The media in St. Louis reported excitedly last week on Mayor Slay's blog post indicating that the city was planning on kicking the Occupy St. Louis group out of Kiener Plaza (at least for overnight stays). Part of the Mayor's PR campaign included releasing a list of alleged violations by the occupiers (without any evidence to support the claims). Now Occupy St. Louis has responded with their own list of "violations" by the Slay administration, and I'll be curious to see if our enthusiastic media provides equal coverage for these grievances. I don't necessarily agree with every point on the list, but surely many of them would be part of the discussion in a healthy democracy, no? And it seems like it should be the media's job to provide equal coverage to both sides of the issue.
Here's the first part of the Occupy St. Louis response:
Occupy St. Louis is one of many cities that exist as a solidarity movement with the Occupy Wall Street movement, which formed to publicly attest to the fact that corporations control far too much of our economy and political life. This movement has received vast support across the country. How ironic, then, that Mayor Slay has decided to stop listening to the complaints of the people and instead heed the complaints of the corporate groups who control the city. This week, Downtown Partnership met with the mayor’s office and told him to shut us down. He responded to their call. No more fitting example could illustrate who is pulling the strings. (For a list of who voiced the words behind the Mayor’s blog: http://www.downtownstl.org/AboutUs/PartnershipforDowntownStLouis/PartnershipBoard.aspx)And here's a general description of their criticisms of the city:
The Occupy St. Louis movement is further disappointed that the mayor has chosen to hide behind false accusations to sway public opinion and to indicate that he has spoken to Occupy St. Louis. There has been no conversation from the Mayor’s office to Occupy St. Louis, only blog posts that have not been sent to Occupy St. Louis. The mayor’s chief of staff is quoted as saying that Kiener Plaza “reeks of urine.” Anyone is welcome to come to the site to see that this is not true. The occupiers have done a remarkable job of maintaining a clean and orderly space. The other allegations issued by the Parks Department are equally untrue in blaming the occupiers for a host of grievances, ranging from the ridiculous, (glass bottles) to the obscene, (public urination). Occupy St. Louis has always adhered to the idea that public spaces are public spaces and we have no grounds to tell people to leave, other than to encourage everyone to adhere to our safe space policy. The Mayor blames Occupy St. Louis, (which is not an organization but a group of autonomous individuals coming together to make decisions collectively) for behaviors that are almost universally the actions of individuals not participating in Occupy activities and would most likely have occurred regardless of our presence. The mayor’s other concern, that the occupiers must give way to allow for other events, is equally unfair. We have shared the Plaza with other groups on several occasions so far; it is everyone’s space and everyone is welcome. On the other hand, a Macy’s display with the occupiers evicted might just be enough to convince many in the area to Occupy the Holidays by shopping only at smaller local businesses.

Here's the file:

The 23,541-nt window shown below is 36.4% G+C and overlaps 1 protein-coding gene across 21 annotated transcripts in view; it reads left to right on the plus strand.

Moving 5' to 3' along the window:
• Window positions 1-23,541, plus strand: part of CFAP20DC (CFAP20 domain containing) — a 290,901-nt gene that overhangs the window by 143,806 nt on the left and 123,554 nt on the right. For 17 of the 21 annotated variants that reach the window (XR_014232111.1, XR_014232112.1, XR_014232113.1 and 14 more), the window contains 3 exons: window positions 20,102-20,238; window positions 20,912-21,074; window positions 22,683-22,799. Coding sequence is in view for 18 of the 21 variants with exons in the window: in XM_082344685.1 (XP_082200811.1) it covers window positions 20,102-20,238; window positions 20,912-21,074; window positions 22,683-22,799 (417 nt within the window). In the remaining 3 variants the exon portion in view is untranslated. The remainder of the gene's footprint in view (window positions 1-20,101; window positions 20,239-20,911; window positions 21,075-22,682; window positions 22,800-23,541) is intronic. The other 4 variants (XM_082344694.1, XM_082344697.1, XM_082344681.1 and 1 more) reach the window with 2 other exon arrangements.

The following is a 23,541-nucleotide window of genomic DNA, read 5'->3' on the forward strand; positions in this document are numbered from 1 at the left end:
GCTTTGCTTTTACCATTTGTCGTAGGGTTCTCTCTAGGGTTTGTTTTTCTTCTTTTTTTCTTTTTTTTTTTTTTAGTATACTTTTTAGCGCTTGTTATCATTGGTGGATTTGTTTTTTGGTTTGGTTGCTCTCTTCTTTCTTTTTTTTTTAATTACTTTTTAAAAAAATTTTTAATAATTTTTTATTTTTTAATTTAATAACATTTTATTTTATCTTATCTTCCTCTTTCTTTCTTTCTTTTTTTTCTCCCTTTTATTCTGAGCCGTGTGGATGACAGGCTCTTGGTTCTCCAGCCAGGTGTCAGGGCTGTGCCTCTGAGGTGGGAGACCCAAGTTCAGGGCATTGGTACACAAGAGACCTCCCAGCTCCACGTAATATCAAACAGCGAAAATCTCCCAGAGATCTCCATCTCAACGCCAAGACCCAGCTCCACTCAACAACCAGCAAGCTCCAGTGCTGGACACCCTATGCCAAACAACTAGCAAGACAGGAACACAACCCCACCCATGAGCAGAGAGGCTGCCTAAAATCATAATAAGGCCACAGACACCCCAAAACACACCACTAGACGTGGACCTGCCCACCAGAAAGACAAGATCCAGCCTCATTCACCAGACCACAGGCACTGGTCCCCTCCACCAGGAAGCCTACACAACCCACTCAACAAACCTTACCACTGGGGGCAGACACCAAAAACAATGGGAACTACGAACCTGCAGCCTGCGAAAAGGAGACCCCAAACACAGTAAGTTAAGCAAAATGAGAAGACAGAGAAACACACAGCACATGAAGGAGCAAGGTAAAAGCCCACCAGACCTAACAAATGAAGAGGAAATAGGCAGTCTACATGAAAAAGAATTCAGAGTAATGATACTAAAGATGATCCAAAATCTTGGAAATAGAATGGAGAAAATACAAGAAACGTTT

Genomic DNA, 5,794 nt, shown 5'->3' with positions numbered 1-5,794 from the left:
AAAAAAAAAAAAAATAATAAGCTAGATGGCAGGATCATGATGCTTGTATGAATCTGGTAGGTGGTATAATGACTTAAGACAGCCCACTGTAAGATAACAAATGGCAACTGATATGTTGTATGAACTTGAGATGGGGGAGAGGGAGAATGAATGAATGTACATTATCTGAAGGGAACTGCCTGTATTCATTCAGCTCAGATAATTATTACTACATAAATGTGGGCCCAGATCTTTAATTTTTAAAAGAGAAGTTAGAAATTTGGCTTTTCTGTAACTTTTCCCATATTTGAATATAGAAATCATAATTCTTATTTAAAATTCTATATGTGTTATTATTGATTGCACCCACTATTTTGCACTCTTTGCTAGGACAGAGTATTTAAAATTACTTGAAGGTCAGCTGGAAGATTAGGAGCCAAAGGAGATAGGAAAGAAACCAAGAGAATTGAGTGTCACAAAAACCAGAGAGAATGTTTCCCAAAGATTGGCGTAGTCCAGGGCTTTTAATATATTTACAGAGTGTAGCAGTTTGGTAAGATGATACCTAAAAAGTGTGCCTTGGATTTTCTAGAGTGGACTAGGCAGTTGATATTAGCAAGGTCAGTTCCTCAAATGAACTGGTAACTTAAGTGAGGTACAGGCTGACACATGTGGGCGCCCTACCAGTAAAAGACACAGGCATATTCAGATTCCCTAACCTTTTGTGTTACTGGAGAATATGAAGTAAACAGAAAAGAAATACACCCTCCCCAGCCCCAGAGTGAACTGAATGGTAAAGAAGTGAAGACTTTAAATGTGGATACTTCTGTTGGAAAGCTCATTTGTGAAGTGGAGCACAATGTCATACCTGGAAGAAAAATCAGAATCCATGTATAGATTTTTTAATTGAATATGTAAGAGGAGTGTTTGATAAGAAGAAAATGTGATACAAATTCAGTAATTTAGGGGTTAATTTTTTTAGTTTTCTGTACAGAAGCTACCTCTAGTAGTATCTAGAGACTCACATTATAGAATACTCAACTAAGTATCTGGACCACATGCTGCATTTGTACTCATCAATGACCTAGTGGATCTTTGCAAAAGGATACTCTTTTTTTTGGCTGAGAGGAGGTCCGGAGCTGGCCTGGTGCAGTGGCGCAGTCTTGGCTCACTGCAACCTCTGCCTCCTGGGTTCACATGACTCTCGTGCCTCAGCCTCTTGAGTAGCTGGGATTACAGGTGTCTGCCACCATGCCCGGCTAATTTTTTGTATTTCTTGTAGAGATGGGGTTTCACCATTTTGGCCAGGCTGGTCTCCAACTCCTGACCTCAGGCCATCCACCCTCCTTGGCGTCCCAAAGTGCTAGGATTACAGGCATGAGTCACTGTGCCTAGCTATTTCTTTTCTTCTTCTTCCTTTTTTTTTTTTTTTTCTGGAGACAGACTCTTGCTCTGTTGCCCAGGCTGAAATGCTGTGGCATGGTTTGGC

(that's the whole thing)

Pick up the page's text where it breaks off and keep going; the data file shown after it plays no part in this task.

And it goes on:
To put these accusations in perspective, we are issuing today our own list of violations committed by the city, of which Mayor Slay has been the chief executive for eleven years. Some of the violations cited illustrate the inconsistent application of laws that the mayor now wants to use against Occupy St. Louis. These are cases of hypocrisy and raise serious questions about unequal protection under the law. Other violations show the city’s cooperation with Big Business and demonstrate complicity in the economic oppression being raised by Occupy St. Louis. And of course, the violations include the incredible disparity and racial injustice that this City has long been guilty of towards African Americans. In total, these violations make the trivial and untrue accusations raised against us pale in comparison.To read the full list of "Violations" by the city, see the Occupy STL post. I should note that I can't verify that the Downtown Partnership has anything to do with Slay's decision, and my guess would be they'd deny the claim.
Update: It looks like Mayor Slay has also updated his blog, with what sounds like a pretty reasonable response to me:
I expect the loudest critics of this measured approach to be those whose political agendas are most opposed to the Occupy protestors and who would love a provoke a confrontation to “prove” some prejudice about the groups that make up the Occupy coalition. That’s not my plan.It's hard to evaluate for me, because some times the Mayor's office says reasonable things like this, and other times they engage in clear provocation and demonization.